Helping Intrapreneurs Break Free Of The Sustainability “Ghetto”

Too often, innovative thinkers at large companies are written off when their ideas involve making the company cleaner or more efficient. A program from the Aspen Institute is helping empower these intrapreneurs to effect change in their companies.

Helping Intrapreneurs Break Free Of The Sustainability “Ghetto”
D'Arcy Norman

We love stories of entrepreneurs who have defied convention to build new businesses. But change doesn’t just come from the outside. Some of the best ideas are developed by “intrapreneurs” at big, established companies.


Nancy McGaw, deputy director of the Aspen Institute’s Business and Society Program, says it’s vital that we get behind these insiders if we’re going to “integrate profitability and social and environmental value.” So, three years ago, she helped set up Aspen’s First Movers program to train, recognize, and support individuals doing interesting things.

Co.Exist spoke to three participants–one current, and two from last year’s program–about their experiences. We were particularly interested in how they championed their projects internally (one of the main focuses of the fellowship).

Rahul Raj,

Raj has developed an electronics trade-in program at You can go to the site, say what you’ve got to sell (CD player, video game, or whatever) and Walmart organizes the re-sale, or recycling of the item. You then receive a gift card that you can use at the site.

The idea is to create a secondary market for electronics, put money in people’s pockets, and divert waste from the landfill.

Before he joined Walmart, Raj says the scheme was an “orphan” that “wasn’t reaching its potential.” The trick was to “reframe” the idea when selling it to his colleagues. “It wasn’t so much about stressing the environmental benefits, as explaining the mutual self-interest,” he says.

“There is is an economic upside for us, there is a strengthening of the value proposition for our consumers, and e-waste doesn’t go to landfill. By articulating a benefit for each stakeholder, I was able to make progress.”


It helped to focus on customer experiences, rather than the hard numbers. “There was a customer who said the site helped him feed his gadget addiction, and a woman who was able to buy her children’s Christmas presents. Those stories helped gain support for the idea, where previously I wouldn’t have given them much thought. I would have been more focused on data.”

Raj also recommends piloting projects to build support. Starting small allows others to follow, and for adjustments to be made. He hopes the service, currently available just online, soon will be extended to Walmart’s stores.

Emma Stewart, Autodesk

Stewart manages the development of 3-D-modeling software that helps building owners and tenants to cut the cost of making buildings more sustainable.

She started developing the software while in a corporate role at Autodesk, using the company’s buildings as a “living lab.” But she has since switched to a product and services position, where she has more influence.

To have a real impact, Stewart says sustainability professionals need to get “in the trenches.” “If you have responsibility for revenue or product strategy, you are going to have infinitely more impact than if you sit in the ivory tower separate from these groups.”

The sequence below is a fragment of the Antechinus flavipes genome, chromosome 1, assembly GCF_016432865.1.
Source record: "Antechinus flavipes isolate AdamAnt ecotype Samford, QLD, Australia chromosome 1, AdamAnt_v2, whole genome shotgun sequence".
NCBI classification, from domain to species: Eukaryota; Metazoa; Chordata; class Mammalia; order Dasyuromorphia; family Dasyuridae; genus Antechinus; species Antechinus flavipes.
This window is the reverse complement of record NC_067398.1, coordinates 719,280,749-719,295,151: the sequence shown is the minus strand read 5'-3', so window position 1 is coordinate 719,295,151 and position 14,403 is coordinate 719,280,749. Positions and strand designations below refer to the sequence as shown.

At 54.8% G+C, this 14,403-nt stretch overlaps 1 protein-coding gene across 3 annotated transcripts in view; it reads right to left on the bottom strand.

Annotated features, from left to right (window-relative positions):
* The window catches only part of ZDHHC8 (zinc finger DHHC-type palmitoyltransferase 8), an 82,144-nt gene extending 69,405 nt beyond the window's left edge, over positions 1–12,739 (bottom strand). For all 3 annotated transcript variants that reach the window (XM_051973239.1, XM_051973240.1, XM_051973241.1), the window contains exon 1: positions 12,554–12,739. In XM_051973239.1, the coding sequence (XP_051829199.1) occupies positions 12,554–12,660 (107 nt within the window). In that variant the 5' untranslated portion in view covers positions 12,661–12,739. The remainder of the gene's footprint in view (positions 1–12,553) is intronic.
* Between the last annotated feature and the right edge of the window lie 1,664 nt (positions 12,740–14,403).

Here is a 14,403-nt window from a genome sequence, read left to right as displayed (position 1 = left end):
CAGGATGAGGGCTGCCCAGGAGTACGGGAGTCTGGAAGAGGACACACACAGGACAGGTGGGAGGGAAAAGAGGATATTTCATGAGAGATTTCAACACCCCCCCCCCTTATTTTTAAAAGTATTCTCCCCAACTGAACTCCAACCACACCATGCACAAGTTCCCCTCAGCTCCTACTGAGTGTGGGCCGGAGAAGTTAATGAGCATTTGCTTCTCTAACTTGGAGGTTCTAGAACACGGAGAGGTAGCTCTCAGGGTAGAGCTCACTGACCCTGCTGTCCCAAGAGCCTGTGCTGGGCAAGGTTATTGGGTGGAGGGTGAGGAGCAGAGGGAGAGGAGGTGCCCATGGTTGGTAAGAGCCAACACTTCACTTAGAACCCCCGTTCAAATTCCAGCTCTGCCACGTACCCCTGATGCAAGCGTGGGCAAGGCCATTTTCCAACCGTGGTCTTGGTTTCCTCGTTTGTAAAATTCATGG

Stewart says many sustainability managers feel “ghettoised” in corporate roles, unable to make their case effectively.


“What is common is a sense that they are banging their heads against the wall. They are continually trying to make the business case, often with metrics and intangible benefits that don’t translate easily into financial and accounting methodologies.”

Having said that, she also points to the effectiveness of anecdote and customer experience as a way to win support for new projects.

“Executives are often barraged with facts and figures every day, so stories and anecdotes can be quite powerful. It’s often not the massive number that compels the business decision. It is actually the anecdotal evidence from a critical customer.”

Britta Rendlen, Swiss Re

A 2010-11 fellow, Rendlen oversees environmental, social, and ethical risk management at one of the world’s largest insurance companies. She has been working on an “industry framework” to improve how 30 companies assess risk in business transactions.

Rendlen says that by participating in the fellowship she realized Swiss Re should not only be managing its own non-traditional risks, but that it was also in a good position to advise its clients as well.

She says the most useful part of the program was to hear how other fellows pitched ideas, convinced colleagues, and overcame “system problems,” like non-useful incentive structures. Short-termism is the greatest obstacle to sustainability intrapreneurs, she says.


“We are part of a greater economic system, where in recent times there has been a more short-term perspective which runs counter to the truly sustainable management of a company, an industry, a society or a planet.”

McGaw, at Aspen, says she hopes the fellowship–which takes about 16 people a year–helps intrapreneurs to be “braver.”

“There are a lot of people in business who want to connect their deep personal purpose with their professional endeavors, and they want to do something more than volunteer days,” she says.


About the author

Ben Schiller is a New York staff writer for Fast Company. Previously, he edited a European management magazine and was a reporter in San Francisco, Prague, and Brussels.